Not 'terrorists': Relatives defend Brazil riot suspects

Under a scorching sun, a handful of relatives of hundreds of women detained after Brazil's violent January 8 riots waited in vain this week for a chance to see their loved ones.

In a chorus of denials, they insisted the women had nothing to do with the violence or destruction of government property, and were scooped up in an overly wide dragnet.

"These people were not after the president (leftist Luiz Inacio Lula da Silva)," a man in his 50s who introduced himself as "Papi," told AFP outside the Colmeia women's prison.

"What unites (them) is indignation because the election didn't seem transparent, it wasn't transparent, do you understand? There were many doubts."

Like others gathered outside the prison gates, "Papi" did not want to give his full name or even his relation to anyone inside.

But he insisted his relative was not among the thousands of rioters who violently stormed the presidential palace, Congress and Supreme Court a week after Lula's inauguration.

Analysts say the demonstrators were fueled by a massive disinformation campaign led by far-right ex-president Jair Bolsonaro that fed fears of a "communist" regime under Lula and raised doubts about the credibility of an election the leftist leader won by a razor-thin margin.

The protesters left behind graffiti calling for a military coup.

More than 2,000 suspected rioters were netted in the roundup that followed on January 8 and 9.

Of those, nearly 500 women have been held at Colmeia ever since, waiting for a decision on whether they will remain behind bars in preventive custody or stand trial in freedom.

Some 900 men are held at the Papuda prison elsewhere in the capital.

The alleged rioters face an array of charges under an umbrella of "anti-democratic acts," including involvement in an attempted coup d'etat, which carries a maximum prison sentence of 12 years.

- 'Treated as terrorists' -

Most were rounded up at an encampment where Bolsonaro backers stationed themselves after the rancorous October vote, and from where they traveled the eight kilometers (five miles) on January 8 to the Three Powers Square where they invaded the seats of power.

"Papi" said his relative arrived in Brasilia on the day of the uprising by bus from her home in northeastern Brazil more than 1,500 kilometers away.

But he insisted she protested "peacefully" before returning to the encampment to avoid getting caught up in the clashes. Here she was detained.

"She was calm. She believed that at the camp they would take her details and let her go home," he told AFP.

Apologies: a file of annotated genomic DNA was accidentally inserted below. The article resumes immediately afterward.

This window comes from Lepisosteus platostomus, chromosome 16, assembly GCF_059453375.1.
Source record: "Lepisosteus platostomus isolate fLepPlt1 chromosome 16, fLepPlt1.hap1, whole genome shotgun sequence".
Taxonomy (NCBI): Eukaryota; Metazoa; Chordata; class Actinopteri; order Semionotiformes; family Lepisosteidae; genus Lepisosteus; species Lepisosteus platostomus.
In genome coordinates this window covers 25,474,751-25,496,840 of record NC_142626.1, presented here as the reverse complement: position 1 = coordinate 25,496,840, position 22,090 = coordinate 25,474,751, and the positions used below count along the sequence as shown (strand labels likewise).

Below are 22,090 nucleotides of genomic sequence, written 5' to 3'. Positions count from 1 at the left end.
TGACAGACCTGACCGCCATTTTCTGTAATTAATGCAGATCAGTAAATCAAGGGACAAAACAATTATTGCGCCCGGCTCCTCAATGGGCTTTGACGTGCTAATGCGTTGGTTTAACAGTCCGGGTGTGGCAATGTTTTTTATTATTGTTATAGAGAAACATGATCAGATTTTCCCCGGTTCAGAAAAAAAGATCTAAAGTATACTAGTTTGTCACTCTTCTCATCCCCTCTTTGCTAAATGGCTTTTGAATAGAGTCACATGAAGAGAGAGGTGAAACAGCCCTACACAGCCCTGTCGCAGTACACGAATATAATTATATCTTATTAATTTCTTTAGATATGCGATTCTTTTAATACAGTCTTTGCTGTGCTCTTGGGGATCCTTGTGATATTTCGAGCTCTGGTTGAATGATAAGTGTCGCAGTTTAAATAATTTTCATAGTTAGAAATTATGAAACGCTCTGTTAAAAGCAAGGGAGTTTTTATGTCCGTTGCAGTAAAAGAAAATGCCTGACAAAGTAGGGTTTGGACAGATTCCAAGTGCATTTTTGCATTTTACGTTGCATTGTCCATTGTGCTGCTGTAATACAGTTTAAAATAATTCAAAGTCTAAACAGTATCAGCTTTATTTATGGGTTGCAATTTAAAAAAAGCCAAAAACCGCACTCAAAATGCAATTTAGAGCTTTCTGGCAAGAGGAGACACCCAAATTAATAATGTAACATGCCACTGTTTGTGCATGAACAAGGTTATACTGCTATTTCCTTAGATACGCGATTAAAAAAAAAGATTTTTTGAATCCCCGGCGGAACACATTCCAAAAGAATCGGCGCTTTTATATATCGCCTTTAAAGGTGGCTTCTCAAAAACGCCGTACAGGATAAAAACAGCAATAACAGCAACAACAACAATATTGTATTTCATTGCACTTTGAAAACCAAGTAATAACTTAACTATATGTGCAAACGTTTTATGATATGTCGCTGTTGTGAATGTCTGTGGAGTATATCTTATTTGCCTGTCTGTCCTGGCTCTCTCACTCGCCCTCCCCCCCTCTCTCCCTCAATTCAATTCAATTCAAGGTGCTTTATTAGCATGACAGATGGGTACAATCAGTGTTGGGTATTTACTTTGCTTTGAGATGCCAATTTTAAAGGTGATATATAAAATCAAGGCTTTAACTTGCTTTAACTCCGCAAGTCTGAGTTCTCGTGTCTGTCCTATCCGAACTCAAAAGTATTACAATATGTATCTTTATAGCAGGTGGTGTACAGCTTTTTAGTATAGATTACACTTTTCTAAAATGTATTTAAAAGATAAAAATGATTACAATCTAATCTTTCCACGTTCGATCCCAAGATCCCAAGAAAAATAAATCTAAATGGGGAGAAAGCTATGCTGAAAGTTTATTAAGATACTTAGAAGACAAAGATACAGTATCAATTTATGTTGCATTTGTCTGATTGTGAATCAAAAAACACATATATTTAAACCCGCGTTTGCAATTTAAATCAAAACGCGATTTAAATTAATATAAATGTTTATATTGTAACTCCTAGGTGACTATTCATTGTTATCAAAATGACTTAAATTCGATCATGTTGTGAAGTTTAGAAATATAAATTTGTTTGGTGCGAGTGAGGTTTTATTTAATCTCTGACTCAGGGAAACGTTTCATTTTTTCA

"The press... is calling these 1,500 people terrorists," "Papi" said of the hundreds still in detention.

"In reality, there were, let's say, approximately ten vandals, but all 1,500 people are being treated as terrorists."

Video footage of the riots showed a flood of people sowing destruction in their rampage through the official buildings.

"Papi" said he last spoke to his relative on January 9.

"Nobody has had contact with the prisoners... only the lawyers," he complained.

- 'No idea' -

Over the past week, just over 1,450 custody hearings have been held for alleged rioters, according to the Federal Supreme Court overseeing the investigation.

A prosecutor told AFP that custody hearings must happen within 24 hours "in a normal situation, with a normal crime" and a judge must decide immediately whether to free a suspect or order their continued pre-trial detention.

In exceptional cases, such as this one, that deadline can be extended without limit, the prosecutor explained.

Some relatives outside the Colmeia prison told AFP they had been sending notes to loved ones inside through visiting lawyers.

"We have information from the guards that (the prisoners) are being well treated, but our right so see them... has been denied," said one man, 30, waiting with his girlfriend for news about her mother.

Every morning the couple arrives at the prison at 8:00 am, waits, goes for lunch and returns, remaining until nightfall.

So far, it has been to no avail.

"We have no idea when they will be released or when we will be able to see them, to say hello, bring them a bar of soap, shampoo or some cookies," said the man.

He also claimed his girlfriend's mother had not participated in the vandalism -- for which he said those responsible must be made to pay.

"I just want her out as quickly as possible," he said.

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